5 Things To Know Before Splurging On A Farmhouse Sink

The rise of the modern farmhouse style can be linked to the popularity of the TV show Fixer Upper. This inviting and comforting style is easily applied to almost any home, and it's easy to see why everyone loves it so much. With this popularity, kitchens across the United States have received makeovers, and one of the most popular upgrades is the farmhouse sink. It's an iconic element within farmhouse design, but there might be a few things you should know before purchasing one of these sinks.

According to Signature Hardware, The original farmhouse sinks were installed before running water was available. They were designed to hold a lot of water so you could use it throughout the day, and they were used to clean dishes, do laundry, and even give baths to babies. In addition, farmhouse sinks were designed to bring the sink closer to the user, so there was less bending needed to reach into it, making it easier on your back.

Consider the material

One of the upsides to a farmhouse sink is its durability. The porcelain that traditional farmhouse sinks are made of is tough. However, while this means they can take a beating, it also means that dishes break more easily against the hard-enameled porcelain. For example, even a gentle tap against the side could shatter a wine glass. Not only could this ruin many of your favorite glasses, but it can also be dangerous.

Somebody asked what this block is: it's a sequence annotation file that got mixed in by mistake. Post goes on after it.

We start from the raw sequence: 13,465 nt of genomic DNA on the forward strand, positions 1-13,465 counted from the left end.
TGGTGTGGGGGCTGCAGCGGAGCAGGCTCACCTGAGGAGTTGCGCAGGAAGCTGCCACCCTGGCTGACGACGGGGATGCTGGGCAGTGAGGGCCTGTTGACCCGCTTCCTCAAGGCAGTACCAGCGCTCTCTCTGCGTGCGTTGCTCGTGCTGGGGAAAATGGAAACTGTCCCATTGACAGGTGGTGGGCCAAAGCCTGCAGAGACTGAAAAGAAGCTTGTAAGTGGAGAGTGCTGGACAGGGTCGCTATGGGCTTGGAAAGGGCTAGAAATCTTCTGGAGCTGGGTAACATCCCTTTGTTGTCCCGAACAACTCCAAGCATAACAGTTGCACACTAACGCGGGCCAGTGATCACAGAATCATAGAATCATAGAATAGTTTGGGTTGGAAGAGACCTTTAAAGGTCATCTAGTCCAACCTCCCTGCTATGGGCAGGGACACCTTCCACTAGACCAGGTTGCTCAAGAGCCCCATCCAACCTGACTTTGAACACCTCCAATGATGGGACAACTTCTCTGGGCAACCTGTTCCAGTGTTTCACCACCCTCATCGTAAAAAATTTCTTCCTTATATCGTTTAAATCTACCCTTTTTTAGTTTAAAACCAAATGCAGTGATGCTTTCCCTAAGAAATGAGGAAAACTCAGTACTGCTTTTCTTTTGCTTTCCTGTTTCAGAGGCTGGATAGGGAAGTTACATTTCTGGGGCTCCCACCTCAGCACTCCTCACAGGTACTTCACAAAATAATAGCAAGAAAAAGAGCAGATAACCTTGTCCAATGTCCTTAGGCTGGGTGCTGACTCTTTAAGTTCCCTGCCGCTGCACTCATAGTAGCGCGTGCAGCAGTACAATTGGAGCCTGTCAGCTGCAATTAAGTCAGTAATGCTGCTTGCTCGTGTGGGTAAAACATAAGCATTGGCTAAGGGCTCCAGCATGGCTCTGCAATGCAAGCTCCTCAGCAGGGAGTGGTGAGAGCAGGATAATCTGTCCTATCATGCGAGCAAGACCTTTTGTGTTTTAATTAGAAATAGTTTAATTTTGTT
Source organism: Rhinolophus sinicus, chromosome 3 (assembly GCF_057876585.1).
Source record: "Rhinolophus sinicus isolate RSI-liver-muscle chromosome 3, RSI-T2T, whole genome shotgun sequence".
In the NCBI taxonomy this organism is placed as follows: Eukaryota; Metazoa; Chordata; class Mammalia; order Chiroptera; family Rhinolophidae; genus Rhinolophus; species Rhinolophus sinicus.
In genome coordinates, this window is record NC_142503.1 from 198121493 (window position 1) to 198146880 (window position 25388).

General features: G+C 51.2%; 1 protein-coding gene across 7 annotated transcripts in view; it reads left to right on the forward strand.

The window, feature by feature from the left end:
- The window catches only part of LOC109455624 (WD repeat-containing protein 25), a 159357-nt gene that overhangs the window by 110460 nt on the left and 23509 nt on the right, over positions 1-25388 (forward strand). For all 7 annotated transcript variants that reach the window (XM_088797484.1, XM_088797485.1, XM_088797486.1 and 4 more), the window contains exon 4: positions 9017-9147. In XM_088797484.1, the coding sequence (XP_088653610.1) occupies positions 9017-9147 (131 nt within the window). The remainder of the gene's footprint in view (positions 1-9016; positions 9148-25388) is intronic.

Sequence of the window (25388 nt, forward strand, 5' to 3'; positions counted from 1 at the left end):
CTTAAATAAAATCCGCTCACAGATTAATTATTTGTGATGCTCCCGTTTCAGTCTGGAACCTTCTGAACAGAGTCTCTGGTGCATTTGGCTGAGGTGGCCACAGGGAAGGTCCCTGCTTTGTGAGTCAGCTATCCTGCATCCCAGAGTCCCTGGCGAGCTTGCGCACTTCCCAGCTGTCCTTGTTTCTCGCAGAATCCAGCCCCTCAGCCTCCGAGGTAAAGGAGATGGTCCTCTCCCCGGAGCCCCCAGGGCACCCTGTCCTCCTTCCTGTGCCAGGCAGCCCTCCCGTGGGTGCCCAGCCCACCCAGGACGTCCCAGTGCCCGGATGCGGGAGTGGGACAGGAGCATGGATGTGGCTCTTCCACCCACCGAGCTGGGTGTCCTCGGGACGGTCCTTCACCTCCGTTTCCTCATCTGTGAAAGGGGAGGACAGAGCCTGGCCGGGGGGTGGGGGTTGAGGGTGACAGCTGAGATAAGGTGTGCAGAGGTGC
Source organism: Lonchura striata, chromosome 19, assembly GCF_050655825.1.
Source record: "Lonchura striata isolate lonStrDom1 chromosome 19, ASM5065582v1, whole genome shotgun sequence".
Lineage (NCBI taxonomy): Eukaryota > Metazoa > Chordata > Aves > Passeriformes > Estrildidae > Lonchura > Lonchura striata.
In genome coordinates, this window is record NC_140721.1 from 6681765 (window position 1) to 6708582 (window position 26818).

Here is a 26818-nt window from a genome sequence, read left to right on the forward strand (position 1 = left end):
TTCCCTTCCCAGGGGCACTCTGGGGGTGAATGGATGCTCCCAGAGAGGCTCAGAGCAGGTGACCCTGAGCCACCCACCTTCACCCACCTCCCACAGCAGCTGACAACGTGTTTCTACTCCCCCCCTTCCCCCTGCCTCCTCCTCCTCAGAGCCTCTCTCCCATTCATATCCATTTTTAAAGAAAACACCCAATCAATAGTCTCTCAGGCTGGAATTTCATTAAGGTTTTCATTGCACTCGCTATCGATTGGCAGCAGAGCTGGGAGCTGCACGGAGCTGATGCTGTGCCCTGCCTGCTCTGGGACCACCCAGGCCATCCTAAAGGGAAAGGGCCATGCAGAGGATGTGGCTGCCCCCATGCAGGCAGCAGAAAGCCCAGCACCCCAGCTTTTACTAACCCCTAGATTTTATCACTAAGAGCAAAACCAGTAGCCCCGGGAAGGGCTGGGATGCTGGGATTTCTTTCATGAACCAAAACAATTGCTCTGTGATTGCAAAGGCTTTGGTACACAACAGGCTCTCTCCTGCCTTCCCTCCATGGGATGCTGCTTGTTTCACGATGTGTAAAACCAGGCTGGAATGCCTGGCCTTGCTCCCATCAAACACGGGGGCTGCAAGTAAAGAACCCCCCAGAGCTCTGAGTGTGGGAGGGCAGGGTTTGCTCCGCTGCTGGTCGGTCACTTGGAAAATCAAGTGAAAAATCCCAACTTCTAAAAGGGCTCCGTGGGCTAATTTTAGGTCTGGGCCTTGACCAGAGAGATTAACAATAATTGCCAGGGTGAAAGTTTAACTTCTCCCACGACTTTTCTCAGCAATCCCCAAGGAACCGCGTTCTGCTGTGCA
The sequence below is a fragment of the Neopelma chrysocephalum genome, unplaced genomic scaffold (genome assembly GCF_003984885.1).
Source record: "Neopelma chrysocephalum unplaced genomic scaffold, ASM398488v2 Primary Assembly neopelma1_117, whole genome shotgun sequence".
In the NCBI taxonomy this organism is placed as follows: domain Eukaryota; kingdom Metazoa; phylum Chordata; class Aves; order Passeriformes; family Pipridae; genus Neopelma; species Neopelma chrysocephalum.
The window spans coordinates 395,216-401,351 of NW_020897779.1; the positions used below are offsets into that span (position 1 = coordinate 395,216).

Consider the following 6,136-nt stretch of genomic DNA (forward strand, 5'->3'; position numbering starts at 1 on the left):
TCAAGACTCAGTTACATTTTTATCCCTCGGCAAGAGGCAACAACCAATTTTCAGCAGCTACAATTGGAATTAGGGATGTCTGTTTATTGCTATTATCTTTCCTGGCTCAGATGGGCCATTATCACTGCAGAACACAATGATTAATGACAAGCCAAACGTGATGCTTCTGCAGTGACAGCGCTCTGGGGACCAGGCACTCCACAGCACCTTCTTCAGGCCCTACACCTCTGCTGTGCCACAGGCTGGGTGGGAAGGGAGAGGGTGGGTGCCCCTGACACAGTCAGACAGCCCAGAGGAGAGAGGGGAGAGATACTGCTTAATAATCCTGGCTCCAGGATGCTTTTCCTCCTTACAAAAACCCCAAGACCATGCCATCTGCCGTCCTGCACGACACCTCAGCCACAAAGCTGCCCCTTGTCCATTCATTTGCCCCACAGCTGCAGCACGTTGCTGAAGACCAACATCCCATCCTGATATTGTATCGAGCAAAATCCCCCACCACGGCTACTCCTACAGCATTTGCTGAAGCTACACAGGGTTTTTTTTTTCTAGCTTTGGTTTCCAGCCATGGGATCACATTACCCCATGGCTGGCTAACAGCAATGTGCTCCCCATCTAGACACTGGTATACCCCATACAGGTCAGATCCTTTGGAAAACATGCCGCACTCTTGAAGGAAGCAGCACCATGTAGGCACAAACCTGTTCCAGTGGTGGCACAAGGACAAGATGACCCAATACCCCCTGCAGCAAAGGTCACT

Additionally, these heavy and durable porcelain sinks often need extra support when they are installed. They are much weightier than other sink styles, so the cabinets and countertops need added support to ensure they don't sag or break over time, explains Dispozal. Farmhouse sinks are also deeper and broader than most sinks, meaning the cabinet that holds it will need to be adjusted or custom-made (via The DIY Playbook). Similarly, the iconic exposed front of a farmhouse sink often means you'll need a custom cabinet. While these are easy to find, they can be expensive.

The surface can be damaged

According to AAA Countertops, even though the porcelain is heavy and can easily break glassware, the enamel that is applied to the porcelain can be stained and chipped. It's not easy and usually only happens when big heavy cast iron pots are scrapped across it, but this is a detail to keep in mind when selecting what sink you want in your kitchen. If you use a lot of heavy cookware, or if you have teenagers who clean the dishes, you might want to consider another option or accept that the sink might get damaged. Alternatively, you can invest in a protective sink mat that will prevent scratches and chips from ruining the bottom of the sink, however, these issues can still happen on the sides of the sink too.

Stains can be cleaned off the sink if caught in time, but it's best to clean up messes as they happen. You still have options if you miss a spill and sauce sits against the sink and stains it. Baking soda does a fantastic job cleaning away stains, yet it's gentle enough not to scratch the surface (via Tips Bulletin).

Other material options